What is a Bilateral Tubal Ligation?
A Bilateral Tubal Ligation (BTL) is a surgical procedure that involves blocking the fallopian tubes to prevent the ovum (egg) from being fertilized. It can be done by cutting, burning or removing sections of the fallopian tubes or by placing clips on each tube.
When is it used?
A BTL is used when a woman wants to prevent pregnancy. It is considered a permanent form of birth control, although in some cases it can be reversed. There can be damage to the tubes after reversal, so this decision should not be made quickly.
How do I prepare for a BTL?
You will have this procedure in the outpatient surgery center or in the main hospital if you have just delivered a baby. You will not be able to eat or drink anything after midnight the day before your surgery. This procedure is done laparoscopically or immediately following a cesarean section. If you are taking any medications, you should discuss these with your doctor to see when you should stop them.
What happens during the procedure?
You will be given general anesthesia which will put you to sleep. One incision will be made in the umbilicus (belly button) and three small incisions will be made in the lower abdomen. Gas is pumped into the abdomen in order to help Dr. Hardy see the uterus, ovaries and fallopian tubes. A laparoscope is a telescopic instrument that is used to locate the fallopian tubes. Once the tubes are exposed, a small section of each tube is cut free and removed. The severed ends are ligated “burned” with a cautery tool or clips may be placed on each tube. The skin is closed with sutures that will dissolve and steristrips on the outside that may be removed after 1 week.
What happens after the procedure?
You will be moved to the recovery room while the anesthesia is wearing off. Your pain will be controlled with pain medications and any side effects will be addressed. You will be able to go home that day if you were scheduled for an outpatient surgery. If you have this procedure done after delivery, you will be discharged according to your postpartum care.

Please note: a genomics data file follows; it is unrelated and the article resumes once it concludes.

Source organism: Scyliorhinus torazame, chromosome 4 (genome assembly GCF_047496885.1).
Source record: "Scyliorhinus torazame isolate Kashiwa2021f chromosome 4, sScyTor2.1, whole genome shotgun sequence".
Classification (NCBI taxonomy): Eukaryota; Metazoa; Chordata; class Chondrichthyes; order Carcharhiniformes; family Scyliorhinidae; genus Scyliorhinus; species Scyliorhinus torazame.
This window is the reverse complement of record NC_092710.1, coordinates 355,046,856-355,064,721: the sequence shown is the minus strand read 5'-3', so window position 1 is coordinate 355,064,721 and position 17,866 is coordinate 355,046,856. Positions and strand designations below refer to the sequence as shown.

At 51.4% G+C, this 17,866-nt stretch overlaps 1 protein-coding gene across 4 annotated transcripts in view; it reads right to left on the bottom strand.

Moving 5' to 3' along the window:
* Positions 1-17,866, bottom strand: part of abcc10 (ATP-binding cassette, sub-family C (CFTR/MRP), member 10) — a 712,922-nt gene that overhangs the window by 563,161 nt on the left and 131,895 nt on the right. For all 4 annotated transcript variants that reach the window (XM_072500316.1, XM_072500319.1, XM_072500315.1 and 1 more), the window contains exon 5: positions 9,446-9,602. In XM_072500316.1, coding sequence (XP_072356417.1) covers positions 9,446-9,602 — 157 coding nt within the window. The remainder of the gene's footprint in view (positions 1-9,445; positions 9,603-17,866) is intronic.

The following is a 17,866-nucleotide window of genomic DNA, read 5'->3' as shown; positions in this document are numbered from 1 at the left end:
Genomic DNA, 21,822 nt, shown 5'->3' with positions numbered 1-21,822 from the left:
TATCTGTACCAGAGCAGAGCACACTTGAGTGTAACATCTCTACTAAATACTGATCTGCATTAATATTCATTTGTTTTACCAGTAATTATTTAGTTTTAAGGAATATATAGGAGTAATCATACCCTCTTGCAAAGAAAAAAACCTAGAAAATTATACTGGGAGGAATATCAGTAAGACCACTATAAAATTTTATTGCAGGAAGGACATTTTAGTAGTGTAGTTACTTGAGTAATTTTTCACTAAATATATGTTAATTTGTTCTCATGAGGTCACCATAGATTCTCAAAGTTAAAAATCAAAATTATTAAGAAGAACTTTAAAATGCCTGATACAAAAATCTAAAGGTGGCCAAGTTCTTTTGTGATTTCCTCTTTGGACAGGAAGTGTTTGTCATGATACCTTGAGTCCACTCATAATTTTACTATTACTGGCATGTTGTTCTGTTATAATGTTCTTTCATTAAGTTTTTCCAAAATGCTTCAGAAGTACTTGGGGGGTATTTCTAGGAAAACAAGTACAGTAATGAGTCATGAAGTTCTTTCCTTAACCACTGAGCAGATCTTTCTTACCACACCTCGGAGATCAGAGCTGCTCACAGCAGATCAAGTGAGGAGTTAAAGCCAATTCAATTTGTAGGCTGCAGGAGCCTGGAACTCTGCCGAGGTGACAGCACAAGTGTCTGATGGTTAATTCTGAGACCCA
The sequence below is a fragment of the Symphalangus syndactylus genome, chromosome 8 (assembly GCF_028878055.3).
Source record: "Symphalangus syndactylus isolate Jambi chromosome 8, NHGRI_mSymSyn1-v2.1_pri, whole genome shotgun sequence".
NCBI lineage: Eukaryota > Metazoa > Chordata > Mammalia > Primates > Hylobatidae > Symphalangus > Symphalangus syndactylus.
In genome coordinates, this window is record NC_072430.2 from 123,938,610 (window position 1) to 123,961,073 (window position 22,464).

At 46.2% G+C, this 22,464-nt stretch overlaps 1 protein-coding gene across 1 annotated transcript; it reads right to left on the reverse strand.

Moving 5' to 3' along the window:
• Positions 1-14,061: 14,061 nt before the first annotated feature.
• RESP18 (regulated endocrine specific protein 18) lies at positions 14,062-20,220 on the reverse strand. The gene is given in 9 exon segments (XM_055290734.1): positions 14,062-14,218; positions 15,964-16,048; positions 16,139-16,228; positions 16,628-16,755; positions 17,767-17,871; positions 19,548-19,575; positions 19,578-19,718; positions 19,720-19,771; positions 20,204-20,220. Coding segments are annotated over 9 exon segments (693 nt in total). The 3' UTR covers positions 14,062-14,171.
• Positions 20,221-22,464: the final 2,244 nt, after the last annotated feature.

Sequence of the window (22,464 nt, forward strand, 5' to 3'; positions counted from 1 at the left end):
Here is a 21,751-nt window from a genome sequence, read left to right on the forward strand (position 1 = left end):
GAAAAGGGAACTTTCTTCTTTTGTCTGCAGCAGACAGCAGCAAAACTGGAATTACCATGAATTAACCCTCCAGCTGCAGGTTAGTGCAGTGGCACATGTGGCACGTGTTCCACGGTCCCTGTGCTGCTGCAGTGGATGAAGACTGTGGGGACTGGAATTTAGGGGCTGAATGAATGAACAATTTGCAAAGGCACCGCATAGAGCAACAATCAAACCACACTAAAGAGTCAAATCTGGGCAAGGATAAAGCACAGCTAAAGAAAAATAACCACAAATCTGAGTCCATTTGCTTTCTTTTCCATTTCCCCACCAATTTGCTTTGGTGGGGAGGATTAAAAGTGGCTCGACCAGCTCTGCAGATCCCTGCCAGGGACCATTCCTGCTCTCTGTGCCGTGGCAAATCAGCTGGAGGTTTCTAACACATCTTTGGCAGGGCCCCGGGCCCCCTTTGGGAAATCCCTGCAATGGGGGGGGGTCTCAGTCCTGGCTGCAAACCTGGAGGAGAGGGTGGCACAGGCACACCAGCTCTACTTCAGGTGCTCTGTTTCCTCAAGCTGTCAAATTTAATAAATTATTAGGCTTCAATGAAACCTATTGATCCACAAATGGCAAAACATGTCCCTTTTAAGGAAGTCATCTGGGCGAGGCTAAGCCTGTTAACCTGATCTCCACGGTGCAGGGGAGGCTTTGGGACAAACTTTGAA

You may experience pain that radiates to your shoulder. This is caused from the gas that was used during the procedure. You may use an electric heating pad, drink warm beverages and walk to help alleviate this pain. You may bathe and shower as usual. You may wash the incision gently with mild unscented soap.
You will be given prescription pain medication to use for 2 to 7 days after the procedure. A stool softener may also help alleviate or prevent constipation. You will be given 2 weeks to recover from the procedure. Avoid sex or exercising until your postoperative appointment. You may resume driving after you are not taking any narcotic pain medication
What are the benefits of this procedure?
You do not have the risks associated with hormones for birth control.
You have a more permanent form of birth control.
What are the risks associated with this procedure?
Some of the risks associated with a BTL are:
There are people who have a higher risk of complications which are:
When should I call the office?
Call the office right away if:
If you have any questions or concerns, or would like to schedule an appointment, please contact either our Virginia Beach or Chesapeake office today.
3720 Holland Road
Virginia Beach, Virginia 23452
Ph. (757) 463-1234
Fx. (757) 463-0453
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680-C Kingsborough Square
Chesapeake, Virginia 23320
Ph. (757) 548-0044
Fx. (757) 547-0179
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